As you know I’ve been writing from time to time on how to improve our decision-making processes within Tahzoo. We are good qualitative decision makers and I’d like to see us add some quantitative competency to our process. One technique is using probabilistic modeling to improve prediction. In a business setting we need to make the best decision based on an expected outcome, however; more often than not there are several possible outcomes that need to be considered.

One of the challenges of qualitative thinking, thinking from the gut, is that we are often told to trust our gut and the weighting is done at an emotional level. We evaluate the outcome we feel strongest about and often the one that we’re most hopeful will happen and then decide on a course of action. This is a great strategy for matters of the heart or in situations where the information is extremely limited.

At Tahzoo, we are often faced with multiple possible outcomes, for example, how long will it take us to fill a critical role in the business, and how does that impact projects and revenue? Is the multiple-year lease for the new office we are about to sign going to be large enough to support the number of people we expect to hire based on our growth projections?

With each of these questions, you need to make an estimate of the likelihood or probability of something so you can plan for the next steps. What do you do when there are multiple possibilities, how do you chose a path? Over the years I’ve developed a technique in which I try to consider all of the possible outcomes. I spend my idle thinking time thinking about people’s motivations, or alignment of interests, I gather data when possible, I ask people what they think will happen and why. Then lastly and probably most importantly I try to remember situations that are similar and my prediction was wrong and why.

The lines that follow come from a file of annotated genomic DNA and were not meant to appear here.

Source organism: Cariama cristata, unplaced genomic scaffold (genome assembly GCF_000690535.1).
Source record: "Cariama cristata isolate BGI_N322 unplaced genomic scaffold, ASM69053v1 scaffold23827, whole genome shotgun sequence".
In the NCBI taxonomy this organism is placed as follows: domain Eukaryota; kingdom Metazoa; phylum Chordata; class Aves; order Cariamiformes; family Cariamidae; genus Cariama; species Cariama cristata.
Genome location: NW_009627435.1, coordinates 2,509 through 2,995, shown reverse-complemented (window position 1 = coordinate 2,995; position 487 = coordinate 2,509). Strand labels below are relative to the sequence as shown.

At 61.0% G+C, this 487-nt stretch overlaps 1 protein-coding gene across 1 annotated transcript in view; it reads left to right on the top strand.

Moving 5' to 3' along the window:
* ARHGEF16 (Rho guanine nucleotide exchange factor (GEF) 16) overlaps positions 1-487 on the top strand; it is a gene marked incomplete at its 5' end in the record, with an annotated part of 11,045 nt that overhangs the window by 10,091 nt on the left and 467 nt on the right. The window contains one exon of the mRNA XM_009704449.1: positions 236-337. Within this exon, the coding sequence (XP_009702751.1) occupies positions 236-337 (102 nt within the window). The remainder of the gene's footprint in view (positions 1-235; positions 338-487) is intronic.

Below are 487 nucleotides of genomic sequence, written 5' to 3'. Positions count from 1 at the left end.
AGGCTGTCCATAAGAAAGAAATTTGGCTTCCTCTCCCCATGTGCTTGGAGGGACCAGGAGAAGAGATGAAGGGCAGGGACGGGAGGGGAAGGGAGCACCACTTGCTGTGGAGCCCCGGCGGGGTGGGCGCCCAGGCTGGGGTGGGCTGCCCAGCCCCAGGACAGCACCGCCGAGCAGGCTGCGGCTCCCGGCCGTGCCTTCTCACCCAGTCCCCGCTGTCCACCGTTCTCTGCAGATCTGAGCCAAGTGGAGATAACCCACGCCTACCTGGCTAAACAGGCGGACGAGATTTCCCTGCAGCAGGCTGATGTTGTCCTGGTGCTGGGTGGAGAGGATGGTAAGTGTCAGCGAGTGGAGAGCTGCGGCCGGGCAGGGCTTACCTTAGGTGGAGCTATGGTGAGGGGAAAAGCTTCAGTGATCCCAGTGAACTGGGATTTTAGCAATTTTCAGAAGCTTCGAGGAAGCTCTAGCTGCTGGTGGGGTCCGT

After I’ve had time to think the issue through, (sometimes I wish I had more time but that is the way it goes at Tahzoo) I pick what I think are the three most likely outcomes. So for the sake of example, let’s take the lease situation… after much consideration, I believe our compound growth will require us to hire 100, 150 or 300 people over the next 7 years. When I weigh these possibilities to do my best to give them a percentage likelihood of happening base on all the available information.

Now there are a number of other techniques that I use, but I thought this one would be good to start with. So next time you have a decision that includes predicting the future or several possible outcomes try this method and let me know what you think.

For those of you who in enjoy math, send me a note and let’s get into probabilistic modeling, it is the future of our programming strategies for personalization. I am also a big fan of Monte Carlo simulations and Bayesian decision-making theory and computation.

Client Partner and Delivery Lead

I am asked from time to time to better define the role of Client Partner and the Delivery Lead. As part of a project kick off, I spent a few moments outlining the basic working relationship in an effort to ensure a successful engagement. The following is an excerpt from the letter that I wrote to the team…